Monday, August 21, 2017

Early Testimony to the Darkness at the Crucifixion of Christ

In the account of Jesus’ crucifixion in the Gospel of Mark we read, “And when the sixth hour had come, there was darkness over the whole land until the ninth hour” (Mk 15.33). This detail is part of the pre-Markan passion story and, since Mark is the earliest of our Gospels, therefore a very early tradition that deserves to be taken seriously.

Are there corroborating extra-biblical references to this fact? Here begins a fascinating and articulated historical chain. In his Chronicle from about the year 800 the Byzantine chronicler Georgius Syncellus cites a passage from a book, no longer extant, titled A History of the World, which was written around 220 by the church father Julius Africanus, himself an able historian, who in turn reports that the Roman historian Thallus, who wrote on the history of the Ancient Near East, tries in the third book of his History, a work also no longer extant, to explain away the darkness at the time of Christ’s death as due to a solar eclipse. We shouldn’t be overly troubled by this chain of citations of works now lost, for in many cases we know of what ancient authors wrote only through such citations, and there’s no reason to think that Syncellus or Africanus do not accurately cite the works known to them. What is unfortunate is that Africanus does not actually quote Thallus’ words, leaving us in the dark, so to speak, at to what he actually said. Here is the passage from Africanus reproduced by Syncellus:

On the whole world there pressed a most fearful darkness; and the rocks were rent by an earthquake, and many places in Judea and other districts were thrown down. This darkness Thallus in the third book of his History, calls, as appears to me without reason, an eclipse of the sun. For the Hebrews celebrate the Passover on the 14th day according to the moon, and the passion of our Savior falls on the day before the Passover; but an eclipse of the sun takes place only when the moon comes under the sun. And it cannot happen at any other time but in the interval between the first day of the new moon and the last of the old, that is, at their junction: how then should an eclipse be supposed to happen when the moon is almost diametrically opposite the sun? Let that opinion pass however; let it carry the majority with it; and let this portent of the world be deemed an eclipse of the sun, like others a portent only to the eye. Phlegon records that, in the time of Tiberius Caesar, at full moon, there was a full eclipse of the sun from the sixth hour to the ninth—manifestly that one of which we speak. But what has an eclipse in common with an earthquake, the rending of rocks, and the resurrection of the dead, and so great a perturbation throughout the universe? Surely no such event as this is recorded for a long period. But it was a darkness induced by God, because the Lord happened then to suffer.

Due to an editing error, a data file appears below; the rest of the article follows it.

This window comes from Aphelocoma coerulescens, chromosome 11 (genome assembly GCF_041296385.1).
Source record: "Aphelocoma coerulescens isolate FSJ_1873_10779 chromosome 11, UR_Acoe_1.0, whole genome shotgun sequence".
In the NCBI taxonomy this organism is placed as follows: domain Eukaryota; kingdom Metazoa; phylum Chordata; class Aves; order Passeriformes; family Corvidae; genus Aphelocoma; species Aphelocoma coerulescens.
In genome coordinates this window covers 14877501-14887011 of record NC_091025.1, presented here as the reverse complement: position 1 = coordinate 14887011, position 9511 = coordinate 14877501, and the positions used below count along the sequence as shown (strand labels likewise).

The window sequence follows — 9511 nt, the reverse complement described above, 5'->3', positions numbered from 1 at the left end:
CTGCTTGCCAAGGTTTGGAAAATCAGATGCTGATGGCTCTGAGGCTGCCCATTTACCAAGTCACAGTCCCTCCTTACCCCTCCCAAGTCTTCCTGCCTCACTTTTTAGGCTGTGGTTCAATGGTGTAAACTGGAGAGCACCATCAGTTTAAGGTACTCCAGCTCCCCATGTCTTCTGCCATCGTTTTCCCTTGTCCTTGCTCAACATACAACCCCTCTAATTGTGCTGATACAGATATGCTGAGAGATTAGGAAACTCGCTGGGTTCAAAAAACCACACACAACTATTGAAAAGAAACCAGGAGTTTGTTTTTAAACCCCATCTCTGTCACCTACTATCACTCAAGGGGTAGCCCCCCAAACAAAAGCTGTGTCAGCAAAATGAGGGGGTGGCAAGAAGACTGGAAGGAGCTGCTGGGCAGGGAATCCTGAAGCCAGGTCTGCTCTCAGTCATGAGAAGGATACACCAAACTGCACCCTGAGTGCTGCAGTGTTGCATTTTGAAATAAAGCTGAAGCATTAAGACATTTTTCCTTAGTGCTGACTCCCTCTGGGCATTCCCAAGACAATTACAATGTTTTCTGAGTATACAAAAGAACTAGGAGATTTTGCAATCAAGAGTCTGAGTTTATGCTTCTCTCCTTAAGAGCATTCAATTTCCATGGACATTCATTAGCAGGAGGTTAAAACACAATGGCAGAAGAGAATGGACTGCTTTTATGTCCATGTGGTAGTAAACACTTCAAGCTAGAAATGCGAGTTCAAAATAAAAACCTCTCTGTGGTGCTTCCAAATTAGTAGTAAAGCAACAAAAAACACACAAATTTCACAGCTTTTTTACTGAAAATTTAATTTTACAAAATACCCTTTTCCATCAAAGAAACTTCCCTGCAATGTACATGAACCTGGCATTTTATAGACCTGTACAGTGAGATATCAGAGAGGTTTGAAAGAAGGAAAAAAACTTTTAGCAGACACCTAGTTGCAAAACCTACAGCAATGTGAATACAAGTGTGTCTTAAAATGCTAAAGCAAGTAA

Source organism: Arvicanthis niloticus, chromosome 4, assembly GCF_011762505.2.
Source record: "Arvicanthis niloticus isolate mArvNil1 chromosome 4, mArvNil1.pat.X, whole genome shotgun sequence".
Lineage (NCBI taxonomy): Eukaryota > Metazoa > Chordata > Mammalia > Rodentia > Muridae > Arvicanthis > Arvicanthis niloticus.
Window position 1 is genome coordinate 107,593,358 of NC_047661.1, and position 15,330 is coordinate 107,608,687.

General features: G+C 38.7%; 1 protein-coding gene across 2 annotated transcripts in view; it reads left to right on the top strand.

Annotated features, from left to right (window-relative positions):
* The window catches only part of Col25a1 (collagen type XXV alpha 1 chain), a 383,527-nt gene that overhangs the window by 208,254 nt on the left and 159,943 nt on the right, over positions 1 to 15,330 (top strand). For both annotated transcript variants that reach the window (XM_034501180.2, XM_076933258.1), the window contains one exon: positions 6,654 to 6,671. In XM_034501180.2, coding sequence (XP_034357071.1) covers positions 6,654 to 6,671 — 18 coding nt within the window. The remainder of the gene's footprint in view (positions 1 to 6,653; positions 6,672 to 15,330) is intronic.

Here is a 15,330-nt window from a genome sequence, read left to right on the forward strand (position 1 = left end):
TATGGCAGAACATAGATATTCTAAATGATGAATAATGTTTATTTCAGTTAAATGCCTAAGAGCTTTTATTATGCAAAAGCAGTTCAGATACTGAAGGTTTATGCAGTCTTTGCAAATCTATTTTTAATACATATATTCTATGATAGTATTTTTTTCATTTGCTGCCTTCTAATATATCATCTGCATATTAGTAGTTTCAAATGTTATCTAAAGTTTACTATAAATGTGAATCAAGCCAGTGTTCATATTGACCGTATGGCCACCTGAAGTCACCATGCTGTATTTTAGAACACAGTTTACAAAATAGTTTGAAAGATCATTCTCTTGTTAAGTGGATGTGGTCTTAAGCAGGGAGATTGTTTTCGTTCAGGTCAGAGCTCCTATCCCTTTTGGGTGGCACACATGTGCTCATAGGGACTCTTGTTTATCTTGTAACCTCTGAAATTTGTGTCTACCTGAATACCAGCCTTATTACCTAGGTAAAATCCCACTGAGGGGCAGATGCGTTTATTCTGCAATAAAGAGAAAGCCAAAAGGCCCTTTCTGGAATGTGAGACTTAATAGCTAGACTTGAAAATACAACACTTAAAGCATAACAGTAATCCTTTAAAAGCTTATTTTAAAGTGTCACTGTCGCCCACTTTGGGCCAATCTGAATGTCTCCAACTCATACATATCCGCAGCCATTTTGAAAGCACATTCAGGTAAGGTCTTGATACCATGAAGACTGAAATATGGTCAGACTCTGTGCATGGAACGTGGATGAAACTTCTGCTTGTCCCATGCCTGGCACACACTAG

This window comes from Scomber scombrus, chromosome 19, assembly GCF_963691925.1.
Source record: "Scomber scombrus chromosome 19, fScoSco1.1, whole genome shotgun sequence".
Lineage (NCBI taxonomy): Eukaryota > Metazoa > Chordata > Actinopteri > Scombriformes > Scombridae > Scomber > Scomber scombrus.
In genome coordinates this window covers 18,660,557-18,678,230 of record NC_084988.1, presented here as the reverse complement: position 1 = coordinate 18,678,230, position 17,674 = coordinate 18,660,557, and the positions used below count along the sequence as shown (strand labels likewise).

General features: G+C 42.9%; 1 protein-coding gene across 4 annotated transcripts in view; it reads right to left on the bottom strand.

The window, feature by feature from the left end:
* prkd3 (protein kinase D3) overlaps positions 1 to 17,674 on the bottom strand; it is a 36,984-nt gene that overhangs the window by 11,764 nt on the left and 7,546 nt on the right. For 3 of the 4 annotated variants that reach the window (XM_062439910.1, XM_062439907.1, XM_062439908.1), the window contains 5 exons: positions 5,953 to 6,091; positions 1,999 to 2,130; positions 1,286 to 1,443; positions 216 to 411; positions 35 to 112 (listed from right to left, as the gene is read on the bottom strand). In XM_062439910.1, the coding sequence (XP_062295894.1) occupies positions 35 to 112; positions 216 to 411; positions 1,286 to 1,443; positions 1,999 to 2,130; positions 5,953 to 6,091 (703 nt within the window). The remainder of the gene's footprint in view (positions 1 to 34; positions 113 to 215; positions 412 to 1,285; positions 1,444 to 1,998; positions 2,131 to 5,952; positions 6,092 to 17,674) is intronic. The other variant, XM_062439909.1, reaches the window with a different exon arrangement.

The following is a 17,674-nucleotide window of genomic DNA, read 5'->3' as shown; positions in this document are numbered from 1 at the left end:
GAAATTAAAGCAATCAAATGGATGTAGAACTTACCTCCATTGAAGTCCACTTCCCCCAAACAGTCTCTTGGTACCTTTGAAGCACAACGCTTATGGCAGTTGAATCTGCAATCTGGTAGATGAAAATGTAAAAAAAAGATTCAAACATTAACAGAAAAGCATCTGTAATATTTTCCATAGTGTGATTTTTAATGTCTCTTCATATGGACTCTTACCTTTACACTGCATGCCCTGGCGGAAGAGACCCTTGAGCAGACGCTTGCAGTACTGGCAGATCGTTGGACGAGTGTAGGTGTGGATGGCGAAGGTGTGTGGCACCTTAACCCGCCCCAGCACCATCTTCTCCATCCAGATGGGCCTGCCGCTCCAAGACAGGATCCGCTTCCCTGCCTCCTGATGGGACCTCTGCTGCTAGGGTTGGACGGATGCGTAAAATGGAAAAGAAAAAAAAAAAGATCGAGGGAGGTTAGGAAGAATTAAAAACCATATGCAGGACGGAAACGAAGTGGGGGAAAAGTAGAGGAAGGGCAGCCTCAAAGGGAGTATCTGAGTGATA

Africanus, who cites Thallus on other matters as well, is exercised to expose as erroneous Thallus’ explaining the darkness as due to a solar eclipse. He points out that such an explanation is unreasonable because Passover always occurs at the time of the full moon, and the full moon cannot come between the earth and the sun. So the explanation, according to Africanus, must be that the darkness was miraculous.

So did Thallus actually refer to Jesus’ crucifixion and the attending darkness? Some have suggested that Thallus may have spoken merely of an eclipse that occurred around that time, which Africanus takes to refer to the darkness recorded in the Gospels. So the connection of the eclipse and the darkness at Jesus’ crucifixion was made, not by Thallus himself, but by Africanus. Support for this view may be found in the citation of Phlegon, who is said to have mentioned an eclipse during Tiberius’ reign, but, so far as we know from other citations of Phlegon’s work, did not refer to the darkness at Jesus’ crucifixion.